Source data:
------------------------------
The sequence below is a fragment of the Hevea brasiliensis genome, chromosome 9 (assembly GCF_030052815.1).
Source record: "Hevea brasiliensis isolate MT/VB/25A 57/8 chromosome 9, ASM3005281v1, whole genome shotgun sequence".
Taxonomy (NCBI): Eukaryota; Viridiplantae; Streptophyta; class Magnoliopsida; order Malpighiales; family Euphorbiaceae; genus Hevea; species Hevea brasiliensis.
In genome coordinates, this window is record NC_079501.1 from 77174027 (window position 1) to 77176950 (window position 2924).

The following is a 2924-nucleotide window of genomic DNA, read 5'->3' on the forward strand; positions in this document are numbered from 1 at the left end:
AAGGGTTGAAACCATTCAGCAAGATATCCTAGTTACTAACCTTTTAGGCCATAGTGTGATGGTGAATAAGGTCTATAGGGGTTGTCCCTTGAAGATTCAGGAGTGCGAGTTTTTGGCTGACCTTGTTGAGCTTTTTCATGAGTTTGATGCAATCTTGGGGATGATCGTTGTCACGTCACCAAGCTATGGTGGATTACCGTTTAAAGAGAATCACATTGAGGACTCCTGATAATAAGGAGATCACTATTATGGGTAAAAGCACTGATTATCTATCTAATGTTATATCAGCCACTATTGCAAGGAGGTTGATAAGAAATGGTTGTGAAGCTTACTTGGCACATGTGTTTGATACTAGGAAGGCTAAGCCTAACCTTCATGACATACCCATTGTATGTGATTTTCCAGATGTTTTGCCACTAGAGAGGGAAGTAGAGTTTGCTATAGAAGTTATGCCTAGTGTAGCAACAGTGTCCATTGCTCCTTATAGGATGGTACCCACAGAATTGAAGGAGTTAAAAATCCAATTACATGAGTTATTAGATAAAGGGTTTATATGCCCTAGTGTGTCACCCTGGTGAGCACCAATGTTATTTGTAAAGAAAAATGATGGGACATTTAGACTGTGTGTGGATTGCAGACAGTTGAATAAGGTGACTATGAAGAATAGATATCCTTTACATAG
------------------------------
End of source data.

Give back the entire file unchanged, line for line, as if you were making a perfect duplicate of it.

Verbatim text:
The sequence below is a fragment of the Hevea brasiliensis genome, chromosome 9 (assembly GCF_030052815.1).
Source record: "Hevea brasiliensis isolate MT/VB/25A 57/8 chromosome 9, ASM3005281v1, whole genome shotgun sequence".
Taxonomy (NCBI): Eukaryota; Viridiplantae; Streptophyta; class Magnoliopsida; order Malpighiales; family Euphorbiaceae; genus Hevea; species Hevea brasiliensis.
In genome coordinates, this window is record NC_079501.1 from 77174027 (window position 1) to 77176950 (window position 2924).

The following is a 2924-nucleotide window of genomic DNA, read 5'->3' on the forward strand; positions in this document are numbered from 1 at the left end:
AAGGGTTGAAACCATTCAGCAAGATATCCTAGTTACTAACCTTTTAGGCCATAGTGTGATGGTGAATAAGGTCTATAGGGGTTGTCCCTTGAAGATTCAGGAGTGCGAGTTTTTGGCTGACCTTGTTGAGCTTTTTCATGAGTTTGATGCAATCTTGGGGATGATCGTTGTCACGTCACCAAGCTATGGTGGATTACCGTTTAAAGAGAATCACATTGAGGACTCCTGATAATAAGGAGATCACTATTATGGGTAAAAGCACTGATTATCTATCTAATGTTATATCAGCCACTATTGCAAGGAGGTTGATAAGAAATGGTTGTGAAGCTTACTTGGCACATGTGTTTGATACTAGGAAGGCTAAGCCTAACCTTCATGACATACCCATTGTATGTGATTTTCCAGATGTTTTGCCACTAGAGAGGGAAGTAGAGTTTGCTATAGAAGTTATGCCTAGTGTAGCAACAGTGTCCATTGCTCCTTATAGGATGGTACCCACAGAATTGAAGGAGTTAAAAATCCAATTACATGAGTTATTAGATAAAGGGTTTATATGCCCTAGTGTGTCACCCTGGTGAGCACCAATGTTATTTGTAAAGAAAAATGATGGGACATTTAGACTGTGTGTGGATTGCAGACAGTTGAATAAGGTGACTATGAAGAATAGATATCCTTTACATAG